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Apple’s defense against allegations of Privacy advocates


After backlash from customers, Apple defends its new system to scan phones for child sexual abuse material (CSAM).

Critics warned it could be a “backdoor” to spy on people, and more than 5,000 people and organizations have signed an open letter against the technology.

Apple has therefore pledged not to “expand the system” for any reason.

Last week, Digital privacy campaigners warned that authoritarian governments could use technology to support anti-LGBT regimes or crackdown on political dissidents living in countries where protests have been deemed illegal.

Apple stated that it would not accept any request from any government to expand the system.

It published a question-and-answer document, saying it had numerous safeguards in place to stop its systems from being used for anything other than detecting child abuse imagery.

“We have been faced with demands to make and implement government-mandated changes that compromise the privacy of users in the past, and we have consistently refused these demands. Furthermore, it stated that it would continue to reject them in the future”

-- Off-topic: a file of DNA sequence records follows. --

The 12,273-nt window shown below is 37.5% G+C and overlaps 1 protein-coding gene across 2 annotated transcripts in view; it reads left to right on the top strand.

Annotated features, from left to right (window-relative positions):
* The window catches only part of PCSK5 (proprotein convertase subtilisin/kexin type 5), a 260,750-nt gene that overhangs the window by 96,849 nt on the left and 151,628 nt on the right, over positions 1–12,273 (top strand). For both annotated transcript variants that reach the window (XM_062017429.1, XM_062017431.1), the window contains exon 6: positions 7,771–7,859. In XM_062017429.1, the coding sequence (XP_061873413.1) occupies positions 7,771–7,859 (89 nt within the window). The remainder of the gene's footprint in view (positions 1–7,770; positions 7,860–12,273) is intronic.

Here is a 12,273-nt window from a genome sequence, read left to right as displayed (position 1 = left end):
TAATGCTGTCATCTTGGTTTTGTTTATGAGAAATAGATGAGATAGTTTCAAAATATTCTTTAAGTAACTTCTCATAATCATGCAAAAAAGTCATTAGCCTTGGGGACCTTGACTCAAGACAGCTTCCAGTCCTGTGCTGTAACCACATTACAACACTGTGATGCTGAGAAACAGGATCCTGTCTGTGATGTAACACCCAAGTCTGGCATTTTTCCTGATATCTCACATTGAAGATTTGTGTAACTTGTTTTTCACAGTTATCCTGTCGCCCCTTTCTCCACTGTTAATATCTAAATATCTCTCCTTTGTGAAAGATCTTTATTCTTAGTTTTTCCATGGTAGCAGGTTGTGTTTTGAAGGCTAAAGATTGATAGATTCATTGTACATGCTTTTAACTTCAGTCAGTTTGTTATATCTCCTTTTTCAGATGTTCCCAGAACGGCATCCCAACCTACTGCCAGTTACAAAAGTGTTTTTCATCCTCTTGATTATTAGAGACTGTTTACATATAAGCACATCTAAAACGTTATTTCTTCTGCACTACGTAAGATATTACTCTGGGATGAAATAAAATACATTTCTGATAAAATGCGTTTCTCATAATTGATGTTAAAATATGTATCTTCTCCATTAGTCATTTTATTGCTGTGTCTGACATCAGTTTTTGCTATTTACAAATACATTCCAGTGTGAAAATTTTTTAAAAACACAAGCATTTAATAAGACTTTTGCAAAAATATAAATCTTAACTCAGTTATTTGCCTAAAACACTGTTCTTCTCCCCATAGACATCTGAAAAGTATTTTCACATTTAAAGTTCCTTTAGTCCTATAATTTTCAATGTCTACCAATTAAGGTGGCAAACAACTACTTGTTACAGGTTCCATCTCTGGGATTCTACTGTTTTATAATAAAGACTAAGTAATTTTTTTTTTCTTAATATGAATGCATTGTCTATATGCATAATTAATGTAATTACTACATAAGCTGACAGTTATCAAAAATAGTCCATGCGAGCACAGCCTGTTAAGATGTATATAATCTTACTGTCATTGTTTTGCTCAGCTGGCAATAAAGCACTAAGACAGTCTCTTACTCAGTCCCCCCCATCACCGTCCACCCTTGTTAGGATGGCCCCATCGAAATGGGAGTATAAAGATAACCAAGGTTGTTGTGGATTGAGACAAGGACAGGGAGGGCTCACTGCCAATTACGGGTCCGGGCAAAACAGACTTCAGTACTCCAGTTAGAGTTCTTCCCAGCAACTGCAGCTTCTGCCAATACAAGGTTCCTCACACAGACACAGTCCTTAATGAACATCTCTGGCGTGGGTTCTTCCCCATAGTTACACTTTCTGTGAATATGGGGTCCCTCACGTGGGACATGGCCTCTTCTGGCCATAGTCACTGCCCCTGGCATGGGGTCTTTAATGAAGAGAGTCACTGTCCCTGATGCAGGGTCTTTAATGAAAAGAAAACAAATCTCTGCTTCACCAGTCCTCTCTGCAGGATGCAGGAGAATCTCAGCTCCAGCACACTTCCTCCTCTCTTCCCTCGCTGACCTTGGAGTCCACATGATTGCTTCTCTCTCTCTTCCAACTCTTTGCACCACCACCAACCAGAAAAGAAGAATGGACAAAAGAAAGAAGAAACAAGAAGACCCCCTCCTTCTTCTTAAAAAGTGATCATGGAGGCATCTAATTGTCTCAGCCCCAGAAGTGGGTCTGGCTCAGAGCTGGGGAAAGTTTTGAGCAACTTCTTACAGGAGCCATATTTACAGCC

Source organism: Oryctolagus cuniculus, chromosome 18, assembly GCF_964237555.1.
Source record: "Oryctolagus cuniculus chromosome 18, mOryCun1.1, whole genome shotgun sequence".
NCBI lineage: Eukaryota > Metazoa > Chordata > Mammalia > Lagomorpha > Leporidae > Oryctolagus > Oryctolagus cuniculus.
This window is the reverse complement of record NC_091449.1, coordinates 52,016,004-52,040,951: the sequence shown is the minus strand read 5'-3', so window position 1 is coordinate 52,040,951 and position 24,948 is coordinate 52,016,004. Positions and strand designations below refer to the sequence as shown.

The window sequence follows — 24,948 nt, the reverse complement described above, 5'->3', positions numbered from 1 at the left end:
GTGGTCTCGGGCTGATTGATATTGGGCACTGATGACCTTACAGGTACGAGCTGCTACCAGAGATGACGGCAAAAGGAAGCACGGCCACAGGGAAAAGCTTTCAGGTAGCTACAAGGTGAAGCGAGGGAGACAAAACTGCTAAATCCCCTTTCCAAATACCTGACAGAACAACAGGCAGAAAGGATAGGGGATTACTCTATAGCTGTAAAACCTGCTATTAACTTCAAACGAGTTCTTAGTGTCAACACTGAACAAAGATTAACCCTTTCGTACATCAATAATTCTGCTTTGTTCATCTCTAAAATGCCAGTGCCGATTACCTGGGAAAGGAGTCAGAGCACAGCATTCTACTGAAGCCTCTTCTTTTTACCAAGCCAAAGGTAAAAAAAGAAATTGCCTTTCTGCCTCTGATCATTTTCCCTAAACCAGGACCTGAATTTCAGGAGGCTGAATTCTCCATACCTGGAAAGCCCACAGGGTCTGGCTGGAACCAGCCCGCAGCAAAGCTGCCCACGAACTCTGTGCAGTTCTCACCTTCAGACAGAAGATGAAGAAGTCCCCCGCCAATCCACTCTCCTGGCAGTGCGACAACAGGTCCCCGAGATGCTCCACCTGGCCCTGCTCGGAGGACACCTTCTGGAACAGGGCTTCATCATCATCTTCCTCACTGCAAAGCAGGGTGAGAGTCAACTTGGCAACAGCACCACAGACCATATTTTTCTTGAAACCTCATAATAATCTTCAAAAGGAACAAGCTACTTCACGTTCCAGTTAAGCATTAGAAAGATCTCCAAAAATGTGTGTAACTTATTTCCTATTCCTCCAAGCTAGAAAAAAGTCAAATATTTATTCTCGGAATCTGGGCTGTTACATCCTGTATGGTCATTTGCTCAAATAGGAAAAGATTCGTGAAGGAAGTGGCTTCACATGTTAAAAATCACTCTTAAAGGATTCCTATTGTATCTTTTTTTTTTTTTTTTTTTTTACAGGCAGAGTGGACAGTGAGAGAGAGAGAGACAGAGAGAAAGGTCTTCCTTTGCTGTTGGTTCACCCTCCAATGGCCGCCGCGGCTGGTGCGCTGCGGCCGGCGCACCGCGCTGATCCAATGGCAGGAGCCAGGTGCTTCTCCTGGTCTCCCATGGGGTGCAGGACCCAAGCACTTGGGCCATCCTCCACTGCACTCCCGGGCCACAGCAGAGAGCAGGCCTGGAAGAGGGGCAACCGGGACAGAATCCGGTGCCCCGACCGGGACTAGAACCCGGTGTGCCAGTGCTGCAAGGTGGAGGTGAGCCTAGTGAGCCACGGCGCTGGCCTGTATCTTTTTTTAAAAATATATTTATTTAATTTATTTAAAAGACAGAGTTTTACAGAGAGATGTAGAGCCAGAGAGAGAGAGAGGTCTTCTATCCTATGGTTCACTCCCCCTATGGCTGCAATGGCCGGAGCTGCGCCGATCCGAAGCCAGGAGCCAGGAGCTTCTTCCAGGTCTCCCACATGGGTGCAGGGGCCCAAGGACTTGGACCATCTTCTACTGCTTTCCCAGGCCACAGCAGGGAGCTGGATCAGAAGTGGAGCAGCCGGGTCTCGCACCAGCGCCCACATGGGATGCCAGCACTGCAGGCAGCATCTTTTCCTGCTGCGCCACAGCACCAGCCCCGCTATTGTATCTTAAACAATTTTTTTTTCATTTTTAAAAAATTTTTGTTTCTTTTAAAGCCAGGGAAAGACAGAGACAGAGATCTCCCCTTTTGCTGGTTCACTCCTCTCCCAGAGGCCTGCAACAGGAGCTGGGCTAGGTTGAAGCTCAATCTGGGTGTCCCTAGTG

Apple has made concessions in the past to ensure that it can continue operating in other countries.

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The tech giant pulled 39,000 apps out of its Chinese App Store last New Year’s Eve as part of a crackdown by the authorities on illegal games.

Apple also stated that its anti-CSAM tool wouldn’t allow it to scan a user’s photo album. It can only scan photos shared via iCloud.

Based on a list of hashes of known CSAM photos provided by child safety organizations, the system will search for matches on the device.

Apple claims that it is almost impossible to flag innocent persons to the police falsely. It stated that “less than one in one trillion accounts would be incorrectly flagged each year.” A human review is available for positive matches.

Privacy advocates argue that Apple’s promise not to allow that technology to be used for other purposes is the only thing that will stop it from being.

For example, the digital rights group the Electronic Frontier Foundation said that “all it would take… is an expansion of the machine learning parameters to look for additional types of content”.

It warned that “that’s not a slippery slope” and pointed out that the system is fully built and waiting for external pressure to make any changes.

Apple also offered assurances about a new feature that will alert parents and children using linked family accounts when explicit photos are sent or received.

The company’s new features don’t use the same technology, and it won’t have access to private communications.

Privacy advocates were outraged by Apple’s announcement, but some politicians were open to the idea.

Sajid Javid, UK Health Secretary, said that it was time for other social media platforms, including Facebook, to follow his lead.